Organic & Medicinal Chemistry; Design and Synthesis of Bioactive Molecules Our work is in the general area of design and synthesis of biologically interesting organic target molecules. The development of new synthetic reactions and reagents, and the understanding of related mechanisms, is also part of the overall program. Some specific projects are described below:
Alkaloid synthesis: We are studying novel cyclizations of unsaturated sulfones that provide access to variously substituted indoles, piperidines, pyrrolizidines, indolizidines, quinolizidines and quinolines, which comprise the core structures of numerous alkaloids and synthetic drugs. Recent targets include several dendrobatid alkaloids found in the skin secretions of certain species of neotropical frogs (some have potential medicinal applications as, e.g. cardiotonic agents), macrocyclic amines such as the motuporamines that have anticancer activity, the antiviral compound virantmycin and marine alkaloids of the cylindricine class.
Selenium catalysts and antioxidants: Selenium compounds such as the selenoenzyme glutathione peroxidase play a role as natural antioxidants in the protection of living cells from oxidative stress that accompanies aerobic metabolism. We are engaged in designing synthetic compounds with improved antioxidant properties that have potential as therapeutic agents for the treatment of heart attack and stroke patients who suffer oxidative stress injury during reperfusion. Conversely, the redox properties of these seleniujm compounds can also be harnessed to catalyze synthetically useful oxidations with hydrogen peroxide, a cheap and environmentally benign oxidant. These include oxidation of sulfides to sulfoxides, epoxidation of alkenes and conversion of enamines to alpha-hydroxy ketones.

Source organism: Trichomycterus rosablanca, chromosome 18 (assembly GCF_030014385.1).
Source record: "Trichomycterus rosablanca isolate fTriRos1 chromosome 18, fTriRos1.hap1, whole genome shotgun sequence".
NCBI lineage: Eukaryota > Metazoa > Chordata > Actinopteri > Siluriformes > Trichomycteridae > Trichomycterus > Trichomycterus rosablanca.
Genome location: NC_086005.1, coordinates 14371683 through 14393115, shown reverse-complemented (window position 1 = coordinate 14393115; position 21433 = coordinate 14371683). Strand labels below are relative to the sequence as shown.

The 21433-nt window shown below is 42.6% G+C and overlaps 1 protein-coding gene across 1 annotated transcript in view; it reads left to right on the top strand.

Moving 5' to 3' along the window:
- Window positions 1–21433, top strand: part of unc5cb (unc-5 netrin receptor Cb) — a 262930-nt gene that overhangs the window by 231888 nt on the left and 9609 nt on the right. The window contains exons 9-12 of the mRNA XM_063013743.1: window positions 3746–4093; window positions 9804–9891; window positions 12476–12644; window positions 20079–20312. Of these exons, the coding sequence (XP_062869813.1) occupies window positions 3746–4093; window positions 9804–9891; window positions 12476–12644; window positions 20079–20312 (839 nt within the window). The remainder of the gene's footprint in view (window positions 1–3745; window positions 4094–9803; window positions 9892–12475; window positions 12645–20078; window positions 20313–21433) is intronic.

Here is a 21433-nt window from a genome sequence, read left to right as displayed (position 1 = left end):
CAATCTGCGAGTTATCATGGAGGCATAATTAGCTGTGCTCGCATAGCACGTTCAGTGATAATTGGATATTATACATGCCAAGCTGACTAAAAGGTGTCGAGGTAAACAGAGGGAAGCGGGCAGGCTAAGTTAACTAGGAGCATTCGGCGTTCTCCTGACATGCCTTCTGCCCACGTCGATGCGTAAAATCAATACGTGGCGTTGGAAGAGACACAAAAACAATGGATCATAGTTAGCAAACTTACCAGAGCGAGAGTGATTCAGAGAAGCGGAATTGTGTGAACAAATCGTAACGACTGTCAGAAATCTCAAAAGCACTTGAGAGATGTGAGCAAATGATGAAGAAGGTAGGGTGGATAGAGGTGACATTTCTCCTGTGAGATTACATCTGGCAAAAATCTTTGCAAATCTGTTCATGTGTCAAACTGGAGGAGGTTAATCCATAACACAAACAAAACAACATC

Novel drugs for treating cardiovascular disease: A recent collaboration with Dr. S.R.W. Chen (Faculty of Medicine) is directed toward the design and synthesis of a new class of drugs for the treatment of heart failure and cardiac arrhythmias. We have discovered several lead compounds with improved antiarrhythmic efficacy compared to carvedilol, the current drug of choice. Our new compounds are more effective in regulating calcium handling by the RyR2 receptor, while suppressing by 1000-fold the excessive beta-blockade of carvedilol that is responsible for its side effects, such as bradycardia and hypotension. In a second, more recent collaboration with Drs. S. Noskov (Dept, of Biological Sciences) and H. Duff (Faculty of Medicine), we are attempting to design novel drugs to regulate the hERG potassium ion channel, which is also implicated in cardiac arrhythmias.
Novel antimalarial drugs: Together with Dr. F. Snyder (Faculty of Medicine), we are designing drugs that target nucleoside-processing enzymes that are unique to protozoa and do not exist in mammalian hosts. Our lead compounds show higher potency against malaria, particularly the deadly P. falciparum strain, and against leishmaniasis than established drugs such as chloroquine and miltefosine, respectively. The new compounds also show lower cytotoxicity toward a mammalian cell line. Since these pathways have not been targeted by previous drugs, the chance of rapid development of resistance (as has happened with chloroquine) is unlikely.
This supervisor is currently seeking students.
Graduate students with a strong background in organic chemistry, a high level of commitment to their work and a lively sense of curiosity are encouraged to apply. Students should also have competent communication skills and the ability to work harmoniously with their coworkers.
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